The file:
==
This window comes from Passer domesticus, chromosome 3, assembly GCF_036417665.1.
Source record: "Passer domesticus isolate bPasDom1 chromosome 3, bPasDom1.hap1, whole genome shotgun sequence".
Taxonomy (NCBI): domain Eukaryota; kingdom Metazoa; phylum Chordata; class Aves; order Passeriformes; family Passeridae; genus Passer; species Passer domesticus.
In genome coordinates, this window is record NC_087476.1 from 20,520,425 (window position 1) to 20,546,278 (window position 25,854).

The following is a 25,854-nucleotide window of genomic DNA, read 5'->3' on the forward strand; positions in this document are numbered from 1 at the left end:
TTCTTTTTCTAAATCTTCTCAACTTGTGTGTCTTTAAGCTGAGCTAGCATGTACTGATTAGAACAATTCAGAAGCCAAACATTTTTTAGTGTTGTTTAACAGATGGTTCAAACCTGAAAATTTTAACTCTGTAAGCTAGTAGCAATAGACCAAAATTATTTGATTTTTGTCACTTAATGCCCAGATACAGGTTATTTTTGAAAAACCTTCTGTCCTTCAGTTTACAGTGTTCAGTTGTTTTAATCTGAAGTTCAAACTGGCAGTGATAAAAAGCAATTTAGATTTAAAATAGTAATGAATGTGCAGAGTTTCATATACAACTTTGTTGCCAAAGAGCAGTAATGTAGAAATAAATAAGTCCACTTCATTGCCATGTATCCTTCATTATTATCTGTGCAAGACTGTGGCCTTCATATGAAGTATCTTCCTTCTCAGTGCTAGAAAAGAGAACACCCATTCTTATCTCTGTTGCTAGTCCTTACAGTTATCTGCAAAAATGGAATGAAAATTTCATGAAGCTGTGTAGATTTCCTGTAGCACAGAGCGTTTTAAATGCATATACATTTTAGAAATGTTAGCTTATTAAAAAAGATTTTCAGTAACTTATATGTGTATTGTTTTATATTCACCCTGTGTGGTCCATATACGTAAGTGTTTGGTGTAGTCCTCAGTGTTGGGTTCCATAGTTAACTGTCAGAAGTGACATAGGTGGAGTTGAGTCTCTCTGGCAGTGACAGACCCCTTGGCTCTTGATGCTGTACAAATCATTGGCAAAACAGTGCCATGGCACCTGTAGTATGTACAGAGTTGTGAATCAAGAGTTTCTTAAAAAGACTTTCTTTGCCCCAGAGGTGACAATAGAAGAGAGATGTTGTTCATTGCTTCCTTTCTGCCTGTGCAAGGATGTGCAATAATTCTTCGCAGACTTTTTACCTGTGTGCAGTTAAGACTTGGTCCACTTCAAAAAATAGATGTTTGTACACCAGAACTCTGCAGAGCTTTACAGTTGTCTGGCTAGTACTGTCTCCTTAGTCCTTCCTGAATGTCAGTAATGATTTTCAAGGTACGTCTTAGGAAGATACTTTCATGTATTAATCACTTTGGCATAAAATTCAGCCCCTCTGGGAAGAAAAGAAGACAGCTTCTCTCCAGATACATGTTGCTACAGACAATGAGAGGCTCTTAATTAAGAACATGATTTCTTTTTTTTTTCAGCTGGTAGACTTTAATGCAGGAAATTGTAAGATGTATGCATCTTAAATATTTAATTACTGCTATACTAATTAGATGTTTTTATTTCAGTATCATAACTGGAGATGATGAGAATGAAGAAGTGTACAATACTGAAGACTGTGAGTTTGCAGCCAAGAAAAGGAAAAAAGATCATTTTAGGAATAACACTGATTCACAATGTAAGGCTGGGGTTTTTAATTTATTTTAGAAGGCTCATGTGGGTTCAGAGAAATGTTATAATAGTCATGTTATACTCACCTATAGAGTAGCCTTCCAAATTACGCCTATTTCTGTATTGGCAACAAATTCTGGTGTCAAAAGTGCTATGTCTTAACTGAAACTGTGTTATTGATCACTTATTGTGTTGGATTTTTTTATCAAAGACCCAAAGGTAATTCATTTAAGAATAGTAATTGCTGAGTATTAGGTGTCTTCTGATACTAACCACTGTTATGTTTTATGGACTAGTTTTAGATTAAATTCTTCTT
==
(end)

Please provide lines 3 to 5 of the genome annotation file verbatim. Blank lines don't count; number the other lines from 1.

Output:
Taxonomy (NCBI): domain Eukaryota; kingdom Metazoa; phylum Chordata; class Aves; order Passeriformes; family Passeridae; genus Passer; species Passer domesticus.
In genome coordinates, this window is record NC_087476.1 from 20,520,425 (window position 1) to 20,546,278 (window position 25,854).

The following is a 25,854-nucleotide window of genomic DNA, read 5'->3' on the forward strand; positions in this document are numbered from 1 at the left end: